What kind of pockets hold 40 sheets of paper, a dozen pens and a phial of ink, along with wax and wafers? When I read Pamela’s description, in captivity, of her private pocket stash, I was a little curious, and imagined that her 18th century “pockets” were something very different from those riveted to my jeans.
My thoughts were confirmed when I found a study, “Women’s Pockets and the Construction of Privacy in the Long Eighteenth Century,” written by Ariane Fennetaux and published in Eighteenth Century Fiction 20, no. 3 (Spring 2008). Fennetaux describes the history, function and cultural significance of these “pockets” for women of the time. In fact, Fennetaux argues that the pockets enabled a kind of personal privacy and independence for women that they were denied in most aspects of their lives.
Apparently these pockets could be rather large, and, oddly enough, were shaped similar to female genitalia, at least from Fennetaux’s perspective. They were also worn close to the body, tied along the waist over the “shift” undergarment. And often dangled over a very private area, since I’m told women did not wear underpants. Fennetaux says the pockets were accessed through slits in the overdress.
Fennetaux maintains these quasi undergarments took on special symbolic and emotional significance for women, while carrying sexual connotations for men. For example, women not only hid letters and other items of personal value for them in these pockets, they also sewed notes to the pocket, embroidered their names or names of friends on them, bequeathed the pockets to others in their wills, and encased them away in walls.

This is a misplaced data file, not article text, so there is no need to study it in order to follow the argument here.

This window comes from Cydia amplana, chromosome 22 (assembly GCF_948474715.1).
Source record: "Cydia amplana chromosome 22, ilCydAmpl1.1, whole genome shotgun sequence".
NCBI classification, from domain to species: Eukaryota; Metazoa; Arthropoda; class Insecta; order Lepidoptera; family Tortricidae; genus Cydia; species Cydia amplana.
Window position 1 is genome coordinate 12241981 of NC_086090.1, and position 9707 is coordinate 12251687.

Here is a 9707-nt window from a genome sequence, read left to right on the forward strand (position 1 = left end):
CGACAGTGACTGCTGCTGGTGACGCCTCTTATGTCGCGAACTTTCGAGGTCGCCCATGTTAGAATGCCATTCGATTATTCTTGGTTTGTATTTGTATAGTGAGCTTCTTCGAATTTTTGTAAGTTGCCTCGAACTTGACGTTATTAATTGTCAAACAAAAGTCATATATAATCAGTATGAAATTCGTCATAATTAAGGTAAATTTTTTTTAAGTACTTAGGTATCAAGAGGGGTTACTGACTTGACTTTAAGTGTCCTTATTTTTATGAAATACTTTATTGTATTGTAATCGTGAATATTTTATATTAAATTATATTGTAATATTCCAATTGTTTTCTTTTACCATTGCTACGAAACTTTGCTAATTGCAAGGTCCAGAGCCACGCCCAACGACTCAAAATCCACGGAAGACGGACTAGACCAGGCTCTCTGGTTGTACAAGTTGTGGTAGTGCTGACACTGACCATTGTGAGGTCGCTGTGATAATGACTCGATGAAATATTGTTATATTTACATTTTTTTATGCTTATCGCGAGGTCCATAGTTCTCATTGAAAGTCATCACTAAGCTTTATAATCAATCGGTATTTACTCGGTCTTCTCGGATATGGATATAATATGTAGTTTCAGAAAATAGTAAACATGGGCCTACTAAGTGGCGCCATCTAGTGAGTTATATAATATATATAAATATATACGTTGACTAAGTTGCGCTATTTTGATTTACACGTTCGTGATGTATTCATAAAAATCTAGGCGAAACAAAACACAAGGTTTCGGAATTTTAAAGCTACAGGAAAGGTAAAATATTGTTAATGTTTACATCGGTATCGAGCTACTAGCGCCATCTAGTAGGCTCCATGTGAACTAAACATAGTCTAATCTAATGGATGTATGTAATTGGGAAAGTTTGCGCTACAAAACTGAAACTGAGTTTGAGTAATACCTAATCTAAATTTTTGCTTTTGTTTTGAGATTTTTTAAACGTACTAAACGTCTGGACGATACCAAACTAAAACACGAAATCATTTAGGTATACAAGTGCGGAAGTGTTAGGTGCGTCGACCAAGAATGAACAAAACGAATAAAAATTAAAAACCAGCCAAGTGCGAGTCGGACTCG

As she relates the function of pockets to privacy, Fennetaux writes:
“Privacy . . . involves a dialectical relationship between interior and exterior, between self and other. In their complex uses, pockets comprise thresholds that articulate these relationships between interior and exterior, secrecy and disclosure, self and other.”
She further clarifies the relationship between pockets, their contents and privacy:
“It is ‘the control we have over information about ourselves’ which according to Charles Fried constitutes the key element of privacy. As places in which objects could be hidden, pockets offered women the possibility of somewhat monitoring access to personal information and thus enabled them to experience some privacy. Yet pockets only provided precarious secrecy to their owners . . .Moreover, if we are to judge from their literary representations, pockets seem to have been an obvious focus of curiosity. Mr. B. suspects Pamela of hiding her letters and journal in her pockets: ‘now tell me, where it is you hide your other written papers, your saucy journal? . . . Tell me, are they in your pocket? . . . Answer me then, are they in neither of your pockets?’”
It seems that a second, very personal area provides a deeper level of privacy than pockets – the bosom. But even that can be compromised. Although Pamela’s letters in the care of Mr. Williams were safe from thieves who riffled his pockets, because he secured them in his bosom, Mr. B demands Pamela’s letters early on from her bosom and later on, threatens to strip search her to find her writings, wherever they may be on her person.
It appears this invasion of privacy – whether picking pockets or other areas of a woman’s dress or body, can come as close to being criminal as any threat to virtue.